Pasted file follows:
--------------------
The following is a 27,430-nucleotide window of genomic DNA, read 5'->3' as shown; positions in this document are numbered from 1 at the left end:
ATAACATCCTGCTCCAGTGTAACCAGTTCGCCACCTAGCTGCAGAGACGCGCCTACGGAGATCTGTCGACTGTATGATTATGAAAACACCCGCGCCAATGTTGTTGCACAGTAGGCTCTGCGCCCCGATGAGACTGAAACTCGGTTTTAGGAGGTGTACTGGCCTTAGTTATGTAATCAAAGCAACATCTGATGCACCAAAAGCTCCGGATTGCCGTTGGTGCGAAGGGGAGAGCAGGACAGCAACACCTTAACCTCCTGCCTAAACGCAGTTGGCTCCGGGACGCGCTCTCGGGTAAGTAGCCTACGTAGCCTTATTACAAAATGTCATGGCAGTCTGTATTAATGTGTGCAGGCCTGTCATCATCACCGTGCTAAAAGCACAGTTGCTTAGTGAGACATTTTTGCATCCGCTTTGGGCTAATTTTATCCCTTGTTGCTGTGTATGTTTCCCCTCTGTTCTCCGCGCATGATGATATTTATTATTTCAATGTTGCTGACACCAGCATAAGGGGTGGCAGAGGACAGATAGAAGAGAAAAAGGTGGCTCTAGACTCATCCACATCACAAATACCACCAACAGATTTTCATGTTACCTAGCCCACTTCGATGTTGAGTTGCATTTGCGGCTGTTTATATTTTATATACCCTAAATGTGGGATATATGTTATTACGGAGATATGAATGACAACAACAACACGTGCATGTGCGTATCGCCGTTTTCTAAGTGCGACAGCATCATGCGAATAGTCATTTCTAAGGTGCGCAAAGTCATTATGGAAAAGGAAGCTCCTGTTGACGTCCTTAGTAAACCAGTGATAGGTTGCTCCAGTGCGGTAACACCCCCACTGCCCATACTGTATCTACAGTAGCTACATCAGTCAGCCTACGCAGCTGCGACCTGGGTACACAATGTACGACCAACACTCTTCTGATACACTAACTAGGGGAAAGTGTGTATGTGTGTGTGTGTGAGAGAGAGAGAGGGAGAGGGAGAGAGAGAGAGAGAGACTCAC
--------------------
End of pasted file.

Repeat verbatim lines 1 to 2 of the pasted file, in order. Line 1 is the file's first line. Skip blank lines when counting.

The following is a 27,430-nucleotide window of genomic DNA, read 5'->3' as shown; positions in this document are numbered from 1 at the left end:
ATAACATCCTGCTCCAGTGTAACCAGTTCGCCACCTAGCTGCAGAGACGCGCCTACGGAGATCTGTCGACTGTATGATTATGAAAACACCCGCGCCAATGTTGTTGCACAGTAGGCTCTGCGCCCCGATGAGACTGAAACTCGGTTTTAGGAGGTGTACTGGCCTTAGTTATGTAATCAAAGCAACATCTGATGCACCAAAAGCTCCGGATTGCCGTTGGTGCGAAGGGGAGAGCAGGACAGCAACACCTTAACCTCCTGCCTAAACGCAGTTGGCTCCGGGACGCGCTCTCGGGTAAGTAGCCTACGTAGCCTTATTACAAAATGTCATGGCAGTCTGTATTAATGTGTGCAGGCCTGTCATCATCACCGTGCTAAAAGCACAGTTGCTTAGTGAGACATTTTTGCATCCGCTTTGGGCTAATTTTATCCCTTGTTGCTGTGTATGTTTCCCCTCTGTTCTCCGCGCATGATGATATTTATTATTTCAATGTTGCTGACACCAGCATAAGGGGTGGCAGAGGACAGATAGAAGAGAAAAAGGTGGCTCTAGACTCATCCACATCACAAATACCACCAACAGATTTTCATGTTACCTAGCCCACTTCGATGTTGAGTTGCATTTGCGGCTGTTTATATTTTATATACCCTAAATGTGGGATATATGTTATTACGGAGATATGAATGACAACAACAACACGTGCATGTGCGTATCGCCGTTTTCTAAGTGCGACAGCATCATGCGAATAGTCATTTCTAAGGTGCGCAAAGTCATTATGGAAAAGGAAGCTCCTGTTGACGTCCTTAGTAAACCAGTGATAGGTTGCTCCAGTGCGGTAACACCCCCACTGCCCATACTGTATCTACAGTAGCTACATCAGTCAGCCTACGCAGCTGCGACCTGGGTACACAATGTACGACCAACACTCTTCTGATACACTAACTAGGGGAAAGTGTGTATGTGTGTGTGTGTGAGAGAGAGAGAGGGAGAGGGAGAGAGAGAGAGAGAGACTCAC